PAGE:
The idea behind the Community Learning Centre, which is part of a major adult education programme called the Literacy Movement Organization, is to multiply Nabieh's success across communities, especially those in rural and underdeveloped areas, and throughout the country. Designed especially for those who never learned to read and write, the programme is credited with much of the country's success in reducing illiteracy from 52.5 per cent in 1976 to just 6.2 per cent, at the last count in 2002. The movement has established over 2,000 community learning centres across the country, employed some 55,000 instructors, distributed 300 easy-to-read books and manuals, and provided literacy classes to a million people, men as well as women. The initiative pays particular attention to the needs of women who head households. In addition to teaching basic academic skills and vocational training, the programme offers classes in 'skills for life', such as child care, communication and self-esteem.
"We listen to our clients - that's how
we learn what they need and how we can help them," said Mohammed Mehdizadeh, DGP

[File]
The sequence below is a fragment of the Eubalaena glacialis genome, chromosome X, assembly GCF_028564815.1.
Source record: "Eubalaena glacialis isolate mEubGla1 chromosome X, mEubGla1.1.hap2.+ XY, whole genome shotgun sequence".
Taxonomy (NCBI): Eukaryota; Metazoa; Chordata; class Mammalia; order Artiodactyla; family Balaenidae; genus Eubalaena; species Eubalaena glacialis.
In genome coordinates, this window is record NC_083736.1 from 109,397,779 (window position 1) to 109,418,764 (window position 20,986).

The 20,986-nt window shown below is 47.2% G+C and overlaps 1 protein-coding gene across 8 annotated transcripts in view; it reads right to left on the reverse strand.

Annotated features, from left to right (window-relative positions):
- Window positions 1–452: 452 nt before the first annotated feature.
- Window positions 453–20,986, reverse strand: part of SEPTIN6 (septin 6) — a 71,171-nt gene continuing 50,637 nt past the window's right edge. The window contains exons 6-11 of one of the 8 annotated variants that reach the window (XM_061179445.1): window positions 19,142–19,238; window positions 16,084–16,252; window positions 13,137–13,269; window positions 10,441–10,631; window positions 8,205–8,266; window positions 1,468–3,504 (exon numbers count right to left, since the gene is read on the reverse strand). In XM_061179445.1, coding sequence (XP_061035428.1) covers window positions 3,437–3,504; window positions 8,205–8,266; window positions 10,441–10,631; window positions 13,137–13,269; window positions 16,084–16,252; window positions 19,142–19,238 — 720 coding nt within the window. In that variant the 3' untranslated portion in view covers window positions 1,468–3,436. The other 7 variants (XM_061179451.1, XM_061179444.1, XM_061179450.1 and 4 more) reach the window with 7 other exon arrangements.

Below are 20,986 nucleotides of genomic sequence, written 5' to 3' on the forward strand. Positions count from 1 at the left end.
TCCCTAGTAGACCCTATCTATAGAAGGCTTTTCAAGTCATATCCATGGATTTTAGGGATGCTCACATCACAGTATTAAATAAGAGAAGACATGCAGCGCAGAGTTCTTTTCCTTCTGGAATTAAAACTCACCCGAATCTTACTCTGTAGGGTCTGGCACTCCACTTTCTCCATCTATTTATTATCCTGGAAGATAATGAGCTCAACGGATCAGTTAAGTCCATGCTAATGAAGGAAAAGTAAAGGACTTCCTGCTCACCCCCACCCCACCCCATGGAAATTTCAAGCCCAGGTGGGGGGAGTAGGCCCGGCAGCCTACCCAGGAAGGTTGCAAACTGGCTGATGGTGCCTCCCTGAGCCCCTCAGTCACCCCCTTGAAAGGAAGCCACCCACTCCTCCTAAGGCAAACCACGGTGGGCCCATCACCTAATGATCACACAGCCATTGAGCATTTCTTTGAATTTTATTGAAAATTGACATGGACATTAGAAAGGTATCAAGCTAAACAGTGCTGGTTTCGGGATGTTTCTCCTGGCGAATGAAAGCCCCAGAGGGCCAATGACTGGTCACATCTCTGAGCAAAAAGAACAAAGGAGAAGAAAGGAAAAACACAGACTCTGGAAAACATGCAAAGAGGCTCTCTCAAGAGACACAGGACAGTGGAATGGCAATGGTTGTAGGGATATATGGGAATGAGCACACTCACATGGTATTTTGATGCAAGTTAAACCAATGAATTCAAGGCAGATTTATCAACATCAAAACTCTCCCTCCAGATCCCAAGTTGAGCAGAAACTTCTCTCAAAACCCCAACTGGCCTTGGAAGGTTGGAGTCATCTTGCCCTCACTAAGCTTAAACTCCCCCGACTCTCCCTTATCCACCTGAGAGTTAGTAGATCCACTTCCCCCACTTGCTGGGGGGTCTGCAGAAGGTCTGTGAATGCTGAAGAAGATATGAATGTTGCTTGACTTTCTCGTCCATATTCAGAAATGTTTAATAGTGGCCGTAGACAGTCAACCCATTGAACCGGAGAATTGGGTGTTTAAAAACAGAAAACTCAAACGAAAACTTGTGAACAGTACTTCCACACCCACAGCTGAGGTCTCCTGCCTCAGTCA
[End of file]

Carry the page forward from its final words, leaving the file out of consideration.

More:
of Educational Affairs. "Of course, before a person can become skilled, they
first need to learn to read and write."
The Literacy Movement Organization
is created with the country's success
in reducing much of illiteracy.
Some of the Islamic Republic of Iran's broad social programmes, like this one, have been extremely successful in tackling critical development issues. For instance, decades ago, the country's leaders recognized that its rapid population growth was outpacing its ability to provide for its people, and mobilized around a goal of lower fertility. The results were revolutionary.
Both the literacy and family planning initiatives were implemented by the Government with strong technical support as well as funding from UNFPA, the United Nations Population Fund. The Fund's specific contributions to the Literacy Movement Organization include training of more than 7,000 teachers, development of a nine-episode television series on reproductive health issues, and procurement of computers and other equipment.
The literacy movement is remarkable for the breadth of its work. In centres across the country, it offers nearly a hundred courses on a wide variety of subjects from child rearing, family planning and HIV prevention to setting up a cooperative and beekeeping. In this way, it addresses many development goals through one programme. Booklets on many of these subjects are being shared with neighbouring Islamic countries.
"We base our approach on their specific needs – we tailor our programming based on what they need for themselves, their families and their communities," said Mehdizadeh. And it is helping Nabieh and thousands of women like her to further their education. Investing in the education of girls and women, as the UN Millennium Project experts agree, offers high payoffs in terms of poverty reduction, the educational and health status of the next generation, HIV prevention, infant and maternal health, income-earning prospects, reduced fertility and the elimination of harmful practices.